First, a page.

Bear: You need to get your calculator out! A fall of 23% would mean values would drop to 100-23= 77% of current price. And 77% x (130% of average price) = average price!

Bull: Er. Yes. I think. So when will it happen?

Bear: Ah, that’s the million dollar question. I follow the news closely, but nobody has ever worked out a formula for predicting the timing of the end of a bubble.

Bull: Well, Bear, what you’ve said is very interesting but still.. At the end of the day I just don’t believe all these abstract financial considerations come into the very human business of buying and selling houses. Thank you but I’m going to buy that cupboard after all.

Bear: All right. It’s your choice. I’ll buy you a nice picture to hang on the wall.

Bull: Um. There’s no room for pictures actually, Bear. But thanks for thought.

Bear: You’re welcome, Bull.


* See Guardian reference as above.





* Personal communication to the author, 11/12/06



* See Paragon reference above.

* See Paragon reference above.






** , graph p.6

* See Scottish Parliament, as above

* See Guardian reference as above

Wednesday, December 13, 2006

The Gap Series - Stephen Donaldson

The Real Story
Forbidden Knowledge
A Dark and Hungry God Arises
Chaos and Order
This Day All Gods Die

The Real Story is a book often to be found in second-hand bookshops. Hardly longer than a novella, it's an unpleasant but strangely sterile tale of a beautiful young cop abducted by one space pirate only to be rescued by another. In the afterword, Donaldson hints at future developments and particularly the fact that it was inspired by the apocalyptic gods and giants of Wagner's epic Ring cycle, but if I hadn't already been a fan of his, my copy might well have ended up back on the shelves of David's Bargain Bookshop with all the others. Luckily, I stuck with it, bought the next book and found that the story rapidly becomes bigger. MUCH bigger.

From its humble and constricted beginnings, the Gap series unfolds into a magnificent space opera of epic proportions, like the nine pounds of plutonium that create a 50-megatonne explosion*. In The Real Story all we really get to see is the inside of one small spaceship and the mind of one brutal pirate; Forbidden Knowledge has not only a shipful of pirates, but also an alien space station and the beginnings of some political intrigues back on Earth. A Dark And Hungry God Arises brings us further into these intrigues, where great and terrible factions engage in a deadly power-struggle and suicide bombers strike at the heart of government, while across the galaxy, aliens, cyborgs and illegals circle warily around each other on a bootleg shipyard in Forbidden Space, with humanity itself at stake... by the end of Chaos and Order, with its 5-way space battle among the asteroids and black holes of a binary system, you think it's gotten as big as it could possibly get, and yet it still manages to get even bigger for the explosive conclusion in book 5.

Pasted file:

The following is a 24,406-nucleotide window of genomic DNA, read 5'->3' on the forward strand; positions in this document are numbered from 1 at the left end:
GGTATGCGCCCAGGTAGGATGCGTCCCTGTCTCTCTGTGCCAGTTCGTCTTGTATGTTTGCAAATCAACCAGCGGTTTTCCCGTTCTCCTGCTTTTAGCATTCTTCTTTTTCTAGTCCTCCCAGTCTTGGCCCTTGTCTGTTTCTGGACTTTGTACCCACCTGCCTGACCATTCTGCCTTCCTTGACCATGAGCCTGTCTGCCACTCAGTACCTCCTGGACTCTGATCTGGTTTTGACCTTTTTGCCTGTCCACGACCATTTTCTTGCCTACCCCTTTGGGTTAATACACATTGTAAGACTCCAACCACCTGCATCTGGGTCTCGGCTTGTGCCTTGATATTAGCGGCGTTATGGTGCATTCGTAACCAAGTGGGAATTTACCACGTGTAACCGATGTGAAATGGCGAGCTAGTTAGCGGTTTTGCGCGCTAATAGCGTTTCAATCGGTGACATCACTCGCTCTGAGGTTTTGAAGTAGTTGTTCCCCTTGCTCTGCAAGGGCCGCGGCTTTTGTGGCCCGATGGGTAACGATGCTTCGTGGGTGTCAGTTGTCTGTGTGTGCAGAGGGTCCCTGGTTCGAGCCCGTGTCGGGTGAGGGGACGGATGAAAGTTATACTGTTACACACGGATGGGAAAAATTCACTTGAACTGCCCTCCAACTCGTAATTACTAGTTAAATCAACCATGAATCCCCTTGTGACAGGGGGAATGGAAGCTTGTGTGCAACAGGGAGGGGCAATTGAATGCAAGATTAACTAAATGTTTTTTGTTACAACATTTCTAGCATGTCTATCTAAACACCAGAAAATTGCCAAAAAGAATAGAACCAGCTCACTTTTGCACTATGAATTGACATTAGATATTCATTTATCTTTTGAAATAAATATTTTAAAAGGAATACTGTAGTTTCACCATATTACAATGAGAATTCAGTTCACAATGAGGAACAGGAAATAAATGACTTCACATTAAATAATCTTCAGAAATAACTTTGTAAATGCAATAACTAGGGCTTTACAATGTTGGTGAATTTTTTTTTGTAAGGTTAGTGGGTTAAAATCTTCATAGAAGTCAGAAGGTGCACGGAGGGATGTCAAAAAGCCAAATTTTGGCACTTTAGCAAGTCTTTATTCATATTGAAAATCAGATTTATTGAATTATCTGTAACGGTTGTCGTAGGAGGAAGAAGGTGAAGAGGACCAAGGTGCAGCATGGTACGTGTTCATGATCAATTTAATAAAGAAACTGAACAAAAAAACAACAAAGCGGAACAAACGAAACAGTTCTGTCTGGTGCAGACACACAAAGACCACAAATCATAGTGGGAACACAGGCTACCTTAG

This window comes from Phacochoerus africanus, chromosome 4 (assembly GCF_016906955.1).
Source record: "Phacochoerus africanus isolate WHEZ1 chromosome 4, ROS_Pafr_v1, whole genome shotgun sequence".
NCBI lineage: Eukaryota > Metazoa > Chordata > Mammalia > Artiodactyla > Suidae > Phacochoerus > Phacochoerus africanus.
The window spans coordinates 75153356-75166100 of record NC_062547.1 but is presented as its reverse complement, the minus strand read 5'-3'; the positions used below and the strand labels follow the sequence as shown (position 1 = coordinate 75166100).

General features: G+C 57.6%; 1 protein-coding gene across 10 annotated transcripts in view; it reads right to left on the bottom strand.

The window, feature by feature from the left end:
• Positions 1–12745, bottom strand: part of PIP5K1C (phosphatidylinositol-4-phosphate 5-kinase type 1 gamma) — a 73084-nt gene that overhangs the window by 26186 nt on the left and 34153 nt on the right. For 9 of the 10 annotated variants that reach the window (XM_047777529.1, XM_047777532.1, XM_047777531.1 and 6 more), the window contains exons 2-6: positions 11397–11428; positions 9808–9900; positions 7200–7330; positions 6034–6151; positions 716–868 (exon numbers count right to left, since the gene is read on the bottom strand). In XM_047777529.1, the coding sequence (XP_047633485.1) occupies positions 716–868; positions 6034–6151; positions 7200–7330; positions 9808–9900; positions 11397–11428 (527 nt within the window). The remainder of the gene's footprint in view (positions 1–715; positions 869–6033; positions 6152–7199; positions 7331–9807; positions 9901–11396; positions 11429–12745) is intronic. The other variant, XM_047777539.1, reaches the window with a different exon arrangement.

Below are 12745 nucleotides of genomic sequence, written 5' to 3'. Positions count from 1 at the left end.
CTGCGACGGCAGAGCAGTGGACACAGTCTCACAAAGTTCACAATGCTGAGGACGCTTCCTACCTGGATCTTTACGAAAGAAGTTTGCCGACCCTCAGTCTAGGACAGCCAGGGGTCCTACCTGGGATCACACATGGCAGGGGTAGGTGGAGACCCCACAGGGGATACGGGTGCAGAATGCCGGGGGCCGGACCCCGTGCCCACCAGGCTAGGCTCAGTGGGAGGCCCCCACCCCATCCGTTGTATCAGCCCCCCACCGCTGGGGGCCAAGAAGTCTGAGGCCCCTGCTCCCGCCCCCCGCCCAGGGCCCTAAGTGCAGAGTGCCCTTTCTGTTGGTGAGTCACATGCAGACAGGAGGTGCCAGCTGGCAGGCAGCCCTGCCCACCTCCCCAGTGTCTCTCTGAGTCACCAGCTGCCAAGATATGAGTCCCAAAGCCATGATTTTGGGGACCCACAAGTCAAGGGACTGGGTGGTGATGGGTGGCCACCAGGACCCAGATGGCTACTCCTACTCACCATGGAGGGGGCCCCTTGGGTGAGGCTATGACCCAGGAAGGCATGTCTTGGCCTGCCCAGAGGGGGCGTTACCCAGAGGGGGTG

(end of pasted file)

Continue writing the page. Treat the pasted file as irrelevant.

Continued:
It's not only the plot that expands; the number of viewpoints also grows as the series progresses. The first book was almost entirely from the viewpoint of the antagonist, Angus, which made for some rather clumsy infodumping at times, but in subsequent books the tale was taken up by several other characters - at a rough count, by the end of the series we get around 20 different viewpoints, each of whom has their own complicated plot strand to unravel. A lot of the background detail is supplied in occasional "Ancilliary Documentation" chapters, giving us snippets such as the history of Earth's government and the alien trade agreements, as well as the more technical background of the gap drive, matter cannon, singularity grenades... some of this is probably unnecessary, but it works a lot better than trying to do the same thing with dialogue. "As you know, Bob..."

The multitude of viewpoints allows for a quite insanely complex plot, with shifting loyalties, conspiracies, backstabbing and misinformation; until the end, only the reader has the full picture, and the characters themselves have to guess the actions and motivations of their allies and enemies with only scanty information to go on. Again, this is just a much bigger version of the theme introduced in book 1, where the "real story" was much more complicated than you could guess from the surface events. One annoying thing about the multi-viewpoint device, however, is the way that every chapter seems to start with a recap of what that particular character knows and where they are at the time, but this is only something I noticed on my umpteenth reread so it's probably not that bad first time round.